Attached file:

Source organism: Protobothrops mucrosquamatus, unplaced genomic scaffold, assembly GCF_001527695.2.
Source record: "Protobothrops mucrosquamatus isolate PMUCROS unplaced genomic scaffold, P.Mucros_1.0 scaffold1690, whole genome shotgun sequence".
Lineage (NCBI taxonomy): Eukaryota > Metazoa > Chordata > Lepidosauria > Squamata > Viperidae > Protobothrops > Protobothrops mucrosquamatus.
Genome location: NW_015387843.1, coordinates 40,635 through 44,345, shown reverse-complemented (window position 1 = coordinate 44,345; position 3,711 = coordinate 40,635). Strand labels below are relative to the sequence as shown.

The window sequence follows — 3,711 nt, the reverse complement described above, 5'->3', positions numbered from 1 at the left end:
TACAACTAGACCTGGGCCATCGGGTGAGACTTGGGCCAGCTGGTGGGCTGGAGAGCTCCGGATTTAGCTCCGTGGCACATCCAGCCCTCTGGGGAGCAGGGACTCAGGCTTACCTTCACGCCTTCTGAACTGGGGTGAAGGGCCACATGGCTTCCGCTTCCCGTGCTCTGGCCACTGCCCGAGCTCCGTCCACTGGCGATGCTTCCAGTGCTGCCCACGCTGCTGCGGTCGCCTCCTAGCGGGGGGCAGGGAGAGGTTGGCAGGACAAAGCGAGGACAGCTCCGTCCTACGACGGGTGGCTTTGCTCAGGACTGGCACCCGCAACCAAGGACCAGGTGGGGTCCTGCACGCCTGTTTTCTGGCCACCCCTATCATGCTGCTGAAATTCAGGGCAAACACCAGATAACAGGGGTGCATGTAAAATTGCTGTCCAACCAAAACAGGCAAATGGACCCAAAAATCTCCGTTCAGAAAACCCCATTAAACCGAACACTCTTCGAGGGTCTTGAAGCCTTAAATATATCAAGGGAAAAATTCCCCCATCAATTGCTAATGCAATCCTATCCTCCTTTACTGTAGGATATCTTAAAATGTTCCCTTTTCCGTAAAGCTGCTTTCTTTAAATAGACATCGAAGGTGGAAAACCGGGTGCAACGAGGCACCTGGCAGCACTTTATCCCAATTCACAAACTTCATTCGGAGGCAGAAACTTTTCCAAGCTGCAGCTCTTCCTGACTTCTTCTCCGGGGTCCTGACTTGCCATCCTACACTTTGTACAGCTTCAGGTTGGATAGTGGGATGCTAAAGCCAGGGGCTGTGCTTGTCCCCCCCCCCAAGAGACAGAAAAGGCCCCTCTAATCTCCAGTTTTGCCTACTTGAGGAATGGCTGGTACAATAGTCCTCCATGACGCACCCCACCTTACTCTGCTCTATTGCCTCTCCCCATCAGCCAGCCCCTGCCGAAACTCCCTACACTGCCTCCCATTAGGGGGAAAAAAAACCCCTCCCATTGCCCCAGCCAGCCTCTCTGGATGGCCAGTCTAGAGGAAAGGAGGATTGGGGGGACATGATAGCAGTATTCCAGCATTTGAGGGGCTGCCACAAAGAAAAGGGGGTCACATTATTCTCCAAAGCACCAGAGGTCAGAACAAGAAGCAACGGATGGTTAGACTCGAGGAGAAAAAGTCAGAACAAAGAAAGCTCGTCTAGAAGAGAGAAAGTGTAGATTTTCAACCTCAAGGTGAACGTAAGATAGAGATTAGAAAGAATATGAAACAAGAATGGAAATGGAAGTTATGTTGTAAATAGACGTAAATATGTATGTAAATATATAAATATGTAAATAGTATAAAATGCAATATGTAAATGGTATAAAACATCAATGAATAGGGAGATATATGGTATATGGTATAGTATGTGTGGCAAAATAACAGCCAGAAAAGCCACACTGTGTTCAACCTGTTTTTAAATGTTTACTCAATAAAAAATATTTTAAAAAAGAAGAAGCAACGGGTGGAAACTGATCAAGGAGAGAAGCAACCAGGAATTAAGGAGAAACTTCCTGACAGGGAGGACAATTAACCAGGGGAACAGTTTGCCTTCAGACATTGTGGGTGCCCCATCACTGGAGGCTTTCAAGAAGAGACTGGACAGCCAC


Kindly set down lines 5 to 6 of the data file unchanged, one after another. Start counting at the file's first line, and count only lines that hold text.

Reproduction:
The window sequence follows — 3,711 nt, the reverse complement described above, 5'->3', positions numbered from 1 at the left end:
TACAACTAGACCTGGGCCATCGGGTGAGACTTGGGCCAGCTGGTGGGCTGGAGAGCTCCGGATTTAGCTCCGTGGCACATCCAGCCCTCTGGGGAGCAGGGACTCAGGCTTACCTTCACGCCTTCTGAACTGGGGTGAAGGGCCACATGGCTTCCGCTTCCCGTGCTCTGGCCACTGCCCGAGCTCCGTCCACTGGCGATGCTTCCAGTGCTGCCCACGCTGCTGCGGTCGCCTCCTAGCGGGGGGCAGGGAGAGGTTGGCAGGACAAAGCGAGGACAGCTCCGTCCTACGACGGGTGGCTTTGCTCAGGACTGGCACCCGCAACCAAGGACCAGGTGGGGTCCTGCACGCCTGTTTTCTGGCCACCCCTATCATGCTGCTGAAATTCAGGGCAAACACCAGATAACAGGGGTGCATGTAAAATTGCTGTCCAACCAAAACAGGCAAATGGACCCAAAAATCTCCGTTCAGAAAACCCCATTAAACCGAACACTCTTCGAGGGTCTTGAAGCCTTAAATATATCAAGGGAAAAATTCCCCCATCAATTGCTAATGCAATCCTATCCTCCTTTACTGTAGGATATCTTAAAATGTTCCCTTTTCCGTAAAGCTGCTTTCTTTAAATAGACATCGAAGGTGGAAAACCGGGTGCAACGAGGCACCTGGCAGCACTTTATCCCAATTCACAAACTTCATTCGGAGGCAGAAACTTTTCCAAGCTGCAGCTCTTCCTGACTTCTTCTCCGGGGTCCTGACTTGCCATCCTACACTTTGTACAGCTTCAGGTTGGATAGTGGGATGCTAAAGCCAGGGGCTGTGCTTGTCCCCCCCCCCAAGAGACAGAAAAGGCCCCTCTAATCTCCAGTTTTGCCTACTTGAGGAATGGCTGGTACAATAGTCCTCCATGACGCACCCCACCTTACTCTGCTCTATTGCCTCTCCCCATCAGCCAGCCCCTGCCGAAACTCCCTACACTGCCTCCCATTAGGGGGAAAAAAAACCCCTCCCATTGCCCCAGCCAGCCTCTCTGGATGGCCAGTCTAGAGGAAAGGAGGATTGGGGGGACATGATAGCAGTATTCCAGCATTTGAGGGGCTGCCACAAAGAAAAGGGGGTCACATTATTCTCCAAAGCACCAGAGGTCAGAACAAGAAGCAACGGATGGTTAGACTCGAGGAGAAAAAGTCAGAACAAAGAAAGCTCGTCTAGAAGAGAGAAAGTGTAGATTTTCAACCTCAAGGTGAACGTAAGATAGAGATTAGAAAGAATATGAAACAAGAATGGAAATGGAAGTTATGTTGTAAATAGACGTAAATATGTATGTAAATATATAAATATGTAAATAGTATAAAATGCAATATGTAAATGGTATAAAACATCAATGAATAGGGAGATATATGGTATATGGTATAGTATGTGTGGCAAAATAACAGCCAGAAAAGCCACACTGTGTTCAACCTGTTTTTAAATGTTTACTCAATAAAAAATATTTTAAAAAAGAAGAAGCAACGGGTGGAAACTGATCAAGGAGAGAAGCAACCAGGAATTAAGGAGAAACTTCCTGACAGGGAGGACAATTAACCAGGGGAACAGTTTGCCTTCAGACATTGTGGGTGCCCCATCACTGGAGGCTTTCAAGAAGAGACTGGACAGCCAC